I’m a big fan of configuring remote SQL server logging with Microsoft Forefront TMG 2010. I’m also a big fan of Azure, and combining the two just seemed natural! As you can spin up a SQL server in Azure in short order with relatively unlimited resources, I thought I’d explore the configuration of a SQL server hosted in Azure for use with Forefront TMG 2010 logging. Read my latest article on ISAserver.org to learn more!
I love Azure! There are so many great features included with the service it’s amazing. One of them I discovered recently is the Azure Traffic Manager. It provides intelligent and granular network traffic distribution using DNS. Essentially it is a cloud-based virtual Global Server Load Balancing (GSLB) solution. Easy to take advantage of and works for on-premises workloads too! Read my latest article on CloudComputingAdmin.com to learn more.
Can you install Microsoft Forefront Threat Management Gateway (TMG) 2010 in Microsoft Azure? Should you? Are there any uses cases for which installing TMG in Azure is a good fit? I answer these questions and more in my latest article on ISAserver.org. Check it out!
One of my favorite things about the Microsoft Azure public cloud is the SQL database options that are available. Whenever I’m building a test lab that requires an SQL database, in the past it would take quite a long time to get a VM provisioned and SQL installed and configured. Also, with limited local resources, my test lab SQL servers were often significantly underpowered. With Azure-hosted SQL databases, that’s no longer a problem. I can provision a Windows Server 2012 R2 VM with whatever version of SQL I require in just a few minutes. In addition, I’m no longer constrained by local resources. Now I routinely provision very powerful VMs, typically with at least 8 cores and 14GB of RAM, which makes testing much easier. Microsoft Azure also features SQL database as a service options too, which doesn’t require provisioning a VM. This works quite well in many cases. For more information about SQL database options in Microsoft Azure, be sure to read my latest article on CloudComputingAdmin.com.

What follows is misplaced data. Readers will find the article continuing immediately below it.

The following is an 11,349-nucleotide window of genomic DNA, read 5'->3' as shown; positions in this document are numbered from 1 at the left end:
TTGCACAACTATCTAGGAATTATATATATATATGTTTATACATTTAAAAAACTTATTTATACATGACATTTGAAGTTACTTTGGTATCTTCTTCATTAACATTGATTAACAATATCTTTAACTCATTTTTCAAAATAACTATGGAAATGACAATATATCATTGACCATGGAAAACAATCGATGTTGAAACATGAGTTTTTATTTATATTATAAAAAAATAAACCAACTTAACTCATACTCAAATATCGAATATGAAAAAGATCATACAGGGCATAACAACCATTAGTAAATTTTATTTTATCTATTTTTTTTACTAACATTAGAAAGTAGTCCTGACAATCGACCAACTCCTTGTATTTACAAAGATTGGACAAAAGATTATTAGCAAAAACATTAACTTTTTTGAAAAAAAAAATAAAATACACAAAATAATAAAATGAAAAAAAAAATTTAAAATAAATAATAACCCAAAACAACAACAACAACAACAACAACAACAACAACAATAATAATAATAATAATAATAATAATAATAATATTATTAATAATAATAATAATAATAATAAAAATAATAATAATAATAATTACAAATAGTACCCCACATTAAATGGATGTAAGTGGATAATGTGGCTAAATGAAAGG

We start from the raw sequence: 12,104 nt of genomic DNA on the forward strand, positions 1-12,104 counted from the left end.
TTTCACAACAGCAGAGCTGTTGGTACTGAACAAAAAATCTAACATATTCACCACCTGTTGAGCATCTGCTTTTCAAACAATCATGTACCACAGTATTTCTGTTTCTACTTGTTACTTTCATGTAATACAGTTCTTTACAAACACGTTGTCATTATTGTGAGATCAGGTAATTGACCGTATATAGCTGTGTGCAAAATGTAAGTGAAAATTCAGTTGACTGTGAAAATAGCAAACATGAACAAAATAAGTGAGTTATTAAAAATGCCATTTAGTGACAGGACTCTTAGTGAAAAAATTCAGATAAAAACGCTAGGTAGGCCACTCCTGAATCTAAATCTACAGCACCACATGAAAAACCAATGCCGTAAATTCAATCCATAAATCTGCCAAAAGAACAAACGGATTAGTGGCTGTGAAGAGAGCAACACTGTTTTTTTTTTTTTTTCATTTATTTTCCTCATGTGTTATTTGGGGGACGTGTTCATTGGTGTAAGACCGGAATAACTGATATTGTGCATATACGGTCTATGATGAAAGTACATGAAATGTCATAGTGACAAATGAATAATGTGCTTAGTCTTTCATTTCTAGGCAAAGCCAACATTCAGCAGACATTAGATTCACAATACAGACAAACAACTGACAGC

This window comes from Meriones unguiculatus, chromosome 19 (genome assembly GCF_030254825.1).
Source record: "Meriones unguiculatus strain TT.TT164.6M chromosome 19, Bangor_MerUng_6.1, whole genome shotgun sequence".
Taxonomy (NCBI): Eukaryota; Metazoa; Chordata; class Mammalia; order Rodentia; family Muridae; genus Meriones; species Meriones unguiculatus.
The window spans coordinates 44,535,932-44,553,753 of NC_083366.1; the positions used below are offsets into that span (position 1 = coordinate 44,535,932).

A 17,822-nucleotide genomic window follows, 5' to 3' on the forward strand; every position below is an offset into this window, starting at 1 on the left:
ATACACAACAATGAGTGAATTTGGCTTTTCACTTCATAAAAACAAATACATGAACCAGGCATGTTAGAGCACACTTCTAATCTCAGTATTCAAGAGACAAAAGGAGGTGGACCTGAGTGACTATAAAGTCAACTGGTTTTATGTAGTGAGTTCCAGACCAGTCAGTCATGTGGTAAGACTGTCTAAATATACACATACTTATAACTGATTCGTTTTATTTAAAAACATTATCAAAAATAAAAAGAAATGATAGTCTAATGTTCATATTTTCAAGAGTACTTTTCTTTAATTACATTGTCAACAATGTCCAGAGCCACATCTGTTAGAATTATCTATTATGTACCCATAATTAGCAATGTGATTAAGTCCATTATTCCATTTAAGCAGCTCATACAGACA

The WindowSecurity.com monthly newsletter is out! This month I discuss my recent trip to the Microsoft Worldwide Partner Conference (WWPC) in Washington, D.C. and share details about Microsoft’s increased focus on security for their online services. I also provide details about Microsoft’s current state of security and compliance for the Azure public cloud offering. Check it out!
I’ve really enjoyed working with Microsoft Azure over the last few years. The service continues to add new features at a rapid pace, and I’m finding myself using Azure virtual machines much more frequently that in the past. Recently I decided to configure a full, standalone Windows Server 2012 R2 lab hosted entirely in Azure. The first challenge I faced was configuring the domain controller. As it turns out, there are a few things you have to do to make it work. Read my latest article in CloudComputingAdmin.com to find out the details.
PowerShell is an amazing tool for configuring and managing Windows hosts. But what happens when you implement new or migrate existing workloads to the Microsoft Azure public cloud? Not to worry…PowerShell is there! That’s right, you can leverage PowerShell to configure the Azure public cloud infrastructure too. Read my latest article on CloudComputingAdmin.com for an introduction to PowerShell for the Microsoft Azure public cloud.
What are Windows Azure Endpoints? That’s the topic I covered in my latest article published on CloudComputingAdmin.com. Endpoints in Windows Azure are essentially TCP and/or UDP ports that are configured to be publically available. They allow you to expose network services running on hosted Windows Azure virtual machines securely to outside entities. Read the article for all the details!
Recently I had the privilege of authoring a post for the Microsoft MVP Award Program blog. It was published today, so be sure to read Enable Cross-Premises Network Connectivity to Windows Azure using Windows Server 2012 R2 now!